Wake up people. Now is the season to grow. False teachers don't look like false teachers; they look like true ones. You can't go by the nice physical things they do or even the spiritual things they do in Jesus' name. You must go by what a teacher teaches. And if you can't tell if a pastor is correctly preaching Law and Gospel, the whole counsel of God, and all things whatsoever Jesus has commanded, then you are condemned to looking for grapes on thornbushes and figs on thistles.

"There are wolves in sheep's clothing," teaches Jesus, and all dogs don't go to heaven. "All Dogs go to Heaven" isn't just a title of a1989 movie, but of this American holiday. You won't find a Memorial Day observance that simply remembers the service of America's war dead which is a fine, fitting thing to do. No, every one of those ceremonies place those who died serving our country in heaven. They've earned a place in heaven by making the ultimate sacrifice. The Greeks had their Elysian Fields, the Indians their Happy Hunting Grounds, and the Norse Valhalla, and we Americans have heaven.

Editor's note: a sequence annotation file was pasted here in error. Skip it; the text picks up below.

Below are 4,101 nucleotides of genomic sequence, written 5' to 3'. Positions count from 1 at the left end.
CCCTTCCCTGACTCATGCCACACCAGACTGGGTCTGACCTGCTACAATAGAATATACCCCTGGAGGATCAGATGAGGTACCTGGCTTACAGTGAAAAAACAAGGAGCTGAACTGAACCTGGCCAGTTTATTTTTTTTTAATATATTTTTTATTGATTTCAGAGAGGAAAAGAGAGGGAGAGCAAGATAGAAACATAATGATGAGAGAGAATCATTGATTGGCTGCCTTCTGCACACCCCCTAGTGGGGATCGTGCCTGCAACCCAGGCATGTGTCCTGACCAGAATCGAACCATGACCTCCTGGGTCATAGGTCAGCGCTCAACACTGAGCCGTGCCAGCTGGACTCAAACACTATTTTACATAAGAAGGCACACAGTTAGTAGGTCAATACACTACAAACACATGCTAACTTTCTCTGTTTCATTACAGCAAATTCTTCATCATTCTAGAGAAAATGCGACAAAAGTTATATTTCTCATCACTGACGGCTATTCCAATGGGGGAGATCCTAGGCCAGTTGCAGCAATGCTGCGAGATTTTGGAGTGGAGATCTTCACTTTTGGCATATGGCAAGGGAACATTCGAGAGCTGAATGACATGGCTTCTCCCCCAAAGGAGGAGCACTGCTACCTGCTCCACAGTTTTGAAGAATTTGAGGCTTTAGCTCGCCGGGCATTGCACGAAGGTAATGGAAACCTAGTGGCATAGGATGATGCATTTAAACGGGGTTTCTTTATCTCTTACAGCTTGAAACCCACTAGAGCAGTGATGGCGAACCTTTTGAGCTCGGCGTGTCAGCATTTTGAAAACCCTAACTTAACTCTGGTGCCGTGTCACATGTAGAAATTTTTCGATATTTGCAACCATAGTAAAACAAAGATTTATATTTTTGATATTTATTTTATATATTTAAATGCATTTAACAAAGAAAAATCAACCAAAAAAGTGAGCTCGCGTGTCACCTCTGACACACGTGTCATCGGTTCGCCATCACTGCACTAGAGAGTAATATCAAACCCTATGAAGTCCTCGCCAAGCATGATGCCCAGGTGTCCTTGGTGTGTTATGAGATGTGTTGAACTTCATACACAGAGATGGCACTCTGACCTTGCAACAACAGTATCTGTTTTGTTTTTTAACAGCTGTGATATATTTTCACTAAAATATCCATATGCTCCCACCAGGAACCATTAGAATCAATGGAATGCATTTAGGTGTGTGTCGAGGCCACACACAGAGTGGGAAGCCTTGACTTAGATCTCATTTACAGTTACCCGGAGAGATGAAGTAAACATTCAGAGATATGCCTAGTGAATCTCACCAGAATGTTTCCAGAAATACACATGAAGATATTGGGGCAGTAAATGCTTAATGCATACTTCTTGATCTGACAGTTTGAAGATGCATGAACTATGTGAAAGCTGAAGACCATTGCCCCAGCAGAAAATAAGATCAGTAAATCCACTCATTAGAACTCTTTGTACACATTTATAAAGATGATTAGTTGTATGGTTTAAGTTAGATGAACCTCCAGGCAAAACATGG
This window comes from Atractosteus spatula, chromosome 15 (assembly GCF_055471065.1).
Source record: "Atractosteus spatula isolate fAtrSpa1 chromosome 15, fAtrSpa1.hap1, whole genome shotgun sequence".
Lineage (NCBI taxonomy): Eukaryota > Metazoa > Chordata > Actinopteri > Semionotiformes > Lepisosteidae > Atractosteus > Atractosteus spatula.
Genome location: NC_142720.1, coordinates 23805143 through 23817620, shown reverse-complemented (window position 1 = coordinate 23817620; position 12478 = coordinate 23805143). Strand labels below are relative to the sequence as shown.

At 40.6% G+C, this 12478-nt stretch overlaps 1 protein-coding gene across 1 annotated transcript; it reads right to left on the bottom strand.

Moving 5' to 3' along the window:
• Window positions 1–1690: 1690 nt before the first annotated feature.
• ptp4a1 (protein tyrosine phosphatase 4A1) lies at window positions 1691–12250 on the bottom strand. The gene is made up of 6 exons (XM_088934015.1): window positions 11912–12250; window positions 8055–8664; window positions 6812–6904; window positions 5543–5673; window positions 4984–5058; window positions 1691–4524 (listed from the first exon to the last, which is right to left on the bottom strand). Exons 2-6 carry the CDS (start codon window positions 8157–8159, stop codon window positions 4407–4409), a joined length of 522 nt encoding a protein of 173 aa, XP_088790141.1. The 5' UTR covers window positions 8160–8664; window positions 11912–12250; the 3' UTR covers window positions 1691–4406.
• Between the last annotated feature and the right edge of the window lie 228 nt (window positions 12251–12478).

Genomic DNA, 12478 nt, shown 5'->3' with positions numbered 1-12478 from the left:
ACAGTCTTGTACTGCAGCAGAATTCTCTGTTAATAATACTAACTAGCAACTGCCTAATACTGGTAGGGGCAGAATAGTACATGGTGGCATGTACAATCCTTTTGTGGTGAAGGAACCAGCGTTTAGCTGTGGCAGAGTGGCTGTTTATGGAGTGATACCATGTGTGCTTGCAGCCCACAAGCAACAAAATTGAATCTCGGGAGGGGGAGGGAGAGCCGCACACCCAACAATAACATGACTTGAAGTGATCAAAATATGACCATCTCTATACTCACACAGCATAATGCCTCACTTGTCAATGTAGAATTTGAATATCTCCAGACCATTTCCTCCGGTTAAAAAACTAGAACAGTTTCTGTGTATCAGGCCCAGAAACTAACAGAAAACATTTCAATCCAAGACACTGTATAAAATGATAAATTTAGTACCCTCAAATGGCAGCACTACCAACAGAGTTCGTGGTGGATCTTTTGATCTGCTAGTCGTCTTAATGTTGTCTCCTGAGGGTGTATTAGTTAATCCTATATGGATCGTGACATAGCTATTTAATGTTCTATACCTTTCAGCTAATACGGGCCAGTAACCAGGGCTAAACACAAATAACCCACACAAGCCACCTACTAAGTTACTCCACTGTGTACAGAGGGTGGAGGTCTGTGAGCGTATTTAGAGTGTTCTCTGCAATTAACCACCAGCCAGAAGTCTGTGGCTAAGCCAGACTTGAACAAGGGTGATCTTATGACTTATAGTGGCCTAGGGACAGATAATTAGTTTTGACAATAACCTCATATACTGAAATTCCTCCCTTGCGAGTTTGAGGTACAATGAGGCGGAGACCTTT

But not all dogs go heaven neither do all warriors, soldiers, and heroes. What's more Jesus says, "Not even everyone who says to Me, Lord, Lord' goes to heaven, but only he who does the will of My Father." Here Jesus doesn't say what that will is but what it's not. It's not prophesying in His name, quoting so many Bible passages people say, "Wow." Doing the Father's will isn't preaching so eloquently about what Jesus can do for and with your life that people get excited. Nor is doing the will of the Father driving out the demons of alcohol, drugs, violence, or low self-esteem in Jesus' name. And finally doing the will of the Father isn't doing the miraculous thing of building a church, filling a church, or reaching a 100 million people in Jesus' name by the year 2017!